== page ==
Links:

An overnight stay on the island Gåsören

Saturday

The advantage of short kayak trips with overnight stay: you can start quite late. It was 7 p.m. when I started pulling my loaded kayak from home to shore. A quarter later I sat in the kayak and started paddling. It’s only four, five kilometres to the island Gåsören that shone in the warm light of the evening sun.

The first thing to do: Put up the tent before sundown. The second thing to do: Taking a picture of the lighthouse before sundown. The stomach reminded me of thing number three: Preparing food and eating. Todays dinner: Graved salmon on fire roasted bread à la plein air.

I was quite curious if I would catch the first polar light. The short term forecast of Soft Serve News wasn’t too bad. But even if the sun already went down round 9 o’clock – two and a half hours earlier than eight weeks ago – I still had to wait for the sky getting darker. After a while however I could see the first faint greenish garlands. My first Northern Lights of the season 2015/16! Great!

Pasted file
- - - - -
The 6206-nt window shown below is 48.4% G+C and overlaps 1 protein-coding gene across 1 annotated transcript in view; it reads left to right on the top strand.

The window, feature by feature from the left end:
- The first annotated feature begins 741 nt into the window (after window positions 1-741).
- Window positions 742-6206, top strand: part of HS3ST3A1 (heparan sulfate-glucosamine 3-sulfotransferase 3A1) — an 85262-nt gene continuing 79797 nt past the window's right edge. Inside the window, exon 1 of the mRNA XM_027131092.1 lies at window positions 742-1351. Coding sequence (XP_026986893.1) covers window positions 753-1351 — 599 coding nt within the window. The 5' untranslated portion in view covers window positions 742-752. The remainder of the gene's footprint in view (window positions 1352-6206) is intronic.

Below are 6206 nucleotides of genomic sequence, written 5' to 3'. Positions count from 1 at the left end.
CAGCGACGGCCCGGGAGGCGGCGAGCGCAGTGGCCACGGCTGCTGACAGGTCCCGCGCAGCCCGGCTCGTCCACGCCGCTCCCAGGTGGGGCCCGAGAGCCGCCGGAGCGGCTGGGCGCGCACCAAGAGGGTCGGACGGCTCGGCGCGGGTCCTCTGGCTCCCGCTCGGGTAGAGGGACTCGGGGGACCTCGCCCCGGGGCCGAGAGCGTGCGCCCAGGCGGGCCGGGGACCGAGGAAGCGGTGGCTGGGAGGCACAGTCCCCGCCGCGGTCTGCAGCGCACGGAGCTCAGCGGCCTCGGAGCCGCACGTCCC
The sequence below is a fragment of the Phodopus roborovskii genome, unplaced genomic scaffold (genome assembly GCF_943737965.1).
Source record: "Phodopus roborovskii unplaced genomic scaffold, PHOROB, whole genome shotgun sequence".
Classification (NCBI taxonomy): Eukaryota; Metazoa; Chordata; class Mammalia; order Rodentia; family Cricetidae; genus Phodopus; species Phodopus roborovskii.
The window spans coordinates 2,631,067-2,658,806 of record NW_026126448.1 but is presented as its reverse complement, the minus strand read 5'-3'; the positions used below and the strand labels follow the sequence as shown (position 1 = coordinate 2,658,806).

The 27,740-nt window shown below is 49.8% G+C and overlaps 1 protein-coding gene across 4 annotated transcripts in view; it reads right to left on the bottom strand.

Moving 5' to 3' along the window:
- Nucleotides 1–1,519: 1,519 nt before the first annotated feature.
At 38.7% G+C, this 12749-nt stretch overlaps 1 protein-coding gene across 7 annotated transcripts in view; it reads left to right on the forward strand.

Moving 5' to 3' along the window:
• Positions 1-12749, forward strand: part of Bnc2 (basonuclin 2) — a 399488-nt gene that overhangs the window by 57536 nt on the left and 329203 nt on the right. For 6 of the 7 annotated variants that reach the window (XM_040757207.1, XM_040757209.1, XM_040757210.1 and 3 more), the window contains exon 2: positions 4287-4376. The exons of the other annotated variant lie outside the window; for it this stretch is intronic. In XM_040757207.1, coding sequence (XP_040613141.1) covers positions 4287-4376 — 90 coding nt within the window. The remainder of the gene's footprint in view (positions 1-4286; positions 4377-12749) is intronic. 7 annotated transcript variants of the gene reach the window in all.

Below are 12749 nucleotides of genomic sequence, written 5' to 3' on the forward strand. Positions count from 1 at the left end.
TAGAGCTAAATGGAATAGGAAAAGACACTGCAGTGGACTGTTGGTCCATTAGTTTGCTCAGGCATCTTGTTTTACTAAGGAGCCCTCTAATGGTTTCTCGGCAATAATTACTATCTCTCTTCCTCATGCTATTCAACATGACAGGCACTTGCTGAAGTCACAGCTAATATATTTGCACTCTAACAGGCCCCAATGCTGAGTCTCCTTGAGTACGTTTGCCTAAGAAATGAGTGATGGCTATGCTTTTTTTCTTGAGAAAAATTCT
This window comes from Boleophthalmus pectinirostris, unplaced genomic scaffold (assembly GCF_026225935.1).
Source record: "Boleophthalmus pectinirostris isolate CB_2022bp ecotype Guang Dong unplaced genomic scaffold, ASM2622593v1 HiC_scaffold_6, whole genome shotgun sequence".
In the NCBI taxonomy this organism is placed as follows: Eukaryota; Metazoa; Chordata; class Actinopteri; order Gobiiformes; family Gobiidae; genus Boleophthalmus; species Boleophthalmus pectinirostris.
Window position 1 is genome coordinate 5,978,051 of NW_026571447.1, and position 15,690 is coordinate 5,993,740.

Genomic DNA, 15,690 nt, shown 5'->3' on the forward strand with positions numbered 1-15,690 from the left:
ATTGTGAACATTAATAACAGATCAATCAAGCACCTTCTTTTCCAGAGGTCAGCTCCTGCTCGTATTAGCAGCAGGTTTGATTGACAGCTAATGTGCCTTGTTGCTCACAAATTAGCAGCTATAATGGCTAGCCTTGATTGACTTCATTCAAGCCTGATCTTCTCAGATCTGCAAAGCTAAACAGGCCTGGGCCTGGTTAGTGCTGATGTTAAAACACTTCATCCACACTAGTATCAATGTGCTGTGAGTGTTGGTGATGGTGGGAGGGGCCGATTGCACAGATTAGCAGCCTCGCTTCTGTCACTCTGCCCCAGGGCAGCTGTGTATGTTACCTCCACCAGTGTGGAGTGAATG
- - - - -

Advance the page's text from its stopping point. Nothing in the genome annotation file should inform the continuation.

But then I saw something in the sky that I thought was much more fascinating: Right above the red coloured northern sky I could see a layer of lucent clouds. They looked really strange because there weren’t red or purple – they were pale white! I never saw something like that before. They looked extremely far away, almost extraterrestrial. I wondered if this perhaps could be noctilucent clouds – clouds that are found in extremely high altitudes of round about 80 kilometres. I stayed awake for a long time, I just couldn’t tear my eyes away from this wonderful phenomenon. Two pictures of the clouds:

Of course I checked my hypothesis directly, when I went home. Yes – I guessed right. My first noctilucent clouds ever. I was really lucky and I’m happy that I could see them just from my tent.

But let’s leave the Mesosphere and go back to earth again. If you tent on the island Gåsören, you can see other lights, too. Lights of civilisation: The peninsula Rönnskär is quite nearby. On Rönnskär there is Boliden Rönnskär, one of the most efficient copper smelters. You think industry is unsightly and ugly? Well, not Rönnskär by night in my opinion: